Featured Research

from universities, journals, and other organizations

Planting depth affects popular landscape tree

Date:
April 21, 2010
Source:
American Society for Horticultural Science
Summary:
Landscape trees produced in container nursery systems are replanted one to two times into larger containers, a practice known as "up-canning." Problems can arise when trees are planted either too deep or too shallow at each up-canning. Results indicted that final growth in the field was related to factors other than the up-canning practices associated with planting depth during container production.

Landscape trees are increasingly being produced using container nursery systems rather than traditional field production practices. In contrast to field production techniques, successful container production requires a series of transplanting events in which trees are sequentially transferred to larger containers, a practice known as "potting-up" or "up-canning."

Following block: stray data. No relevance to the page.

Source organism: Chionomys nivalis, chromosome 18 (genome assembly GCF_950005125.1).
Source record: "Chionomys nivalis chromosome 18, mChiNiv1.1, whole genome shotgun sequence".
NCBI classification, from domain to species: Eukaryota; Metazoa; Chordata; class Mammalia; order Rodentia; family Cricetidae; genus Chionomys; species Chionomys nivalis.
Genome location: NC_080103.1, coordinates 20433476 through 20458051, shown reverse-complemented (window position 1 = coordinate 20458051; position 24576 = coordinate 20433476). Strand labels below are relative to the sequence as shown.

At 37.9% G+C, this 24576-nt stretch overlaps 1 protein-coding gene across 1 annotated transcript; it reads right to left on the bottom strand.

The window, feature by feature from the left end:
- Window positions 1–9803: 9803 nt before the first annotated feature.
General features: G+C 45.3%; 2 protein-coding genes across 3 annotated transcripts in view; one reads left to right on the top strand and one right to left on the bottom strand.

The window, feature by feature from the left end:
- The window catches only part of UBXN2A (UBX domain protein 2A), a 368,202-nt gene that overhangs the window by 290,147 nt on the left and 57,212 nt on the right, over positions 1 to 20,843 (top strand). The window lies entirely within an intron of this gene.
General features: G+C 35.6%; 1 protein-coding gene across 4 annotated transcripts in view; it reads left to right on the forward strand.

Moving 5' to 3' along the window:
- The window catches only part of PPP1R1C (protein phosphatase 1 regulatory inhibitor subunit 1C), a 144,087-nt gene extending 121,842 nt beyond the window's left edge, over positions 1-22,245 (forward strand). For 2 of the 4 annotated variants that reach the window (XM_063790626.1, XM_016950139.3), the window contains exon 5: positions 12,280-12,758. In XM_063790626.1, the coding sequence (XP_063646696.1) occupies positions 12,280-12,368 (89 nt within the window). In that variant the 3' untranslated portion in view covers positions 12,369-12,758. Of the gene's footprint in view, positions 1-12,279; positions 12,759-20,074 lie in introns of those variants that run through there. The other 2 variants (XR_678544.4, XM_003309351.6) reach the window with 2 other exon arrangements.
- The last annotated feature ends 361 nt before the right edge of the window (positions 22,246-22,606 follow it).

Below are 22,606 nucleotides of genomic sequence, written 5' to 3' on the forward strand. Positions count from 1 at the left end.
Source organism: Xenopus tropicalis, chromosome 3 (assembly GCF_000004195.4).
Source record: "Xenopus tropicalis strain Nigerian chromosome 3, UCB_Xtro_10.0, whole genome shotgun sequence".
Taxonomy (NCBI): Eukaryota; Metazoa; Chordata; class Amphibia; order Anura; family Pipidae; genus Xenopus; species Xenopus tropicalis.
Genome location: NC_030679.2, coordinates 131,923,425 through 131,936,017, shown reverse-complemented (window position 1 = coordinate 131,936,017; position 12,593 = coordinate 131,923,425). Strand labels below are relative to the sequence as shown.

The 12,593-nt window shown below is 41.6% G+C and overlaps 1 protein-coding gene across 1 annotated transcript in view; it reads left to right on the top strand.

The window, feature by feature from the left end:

Problems can arise when trees are planted either too deep or too shallow at each up-canning. Variability in planting depth (the location of the root collar relative to soil surface, or grade), is of particular concern; optimum planting depth may vary among species and may be dependent on cultural practices and environmental conditions. A new study investigated transplanting practices during container production of the popular landscape tree lacebark elm.

"A lack of knowledge about the effects of common transplanting practices may lead to suboptimal performance of planted landscape trees. Our goal was to determine if transplanting practices during container production through two up-canning events would affect subsequent landscape performance," said Donita L. Bryan of the University of Wisconsin-Platteville and corresponding author of the study. Bryan and colleagues from Texas A&M University conducted their experiments on lacebark elm (Ulmus parvifolia Jacq.), a landscape tree commonly used in urban environments. The study, published in HortScience, investigated effects of planting depth during two successive phases of container production (10.8 L and 36.6 L) and eventual landscape establishment.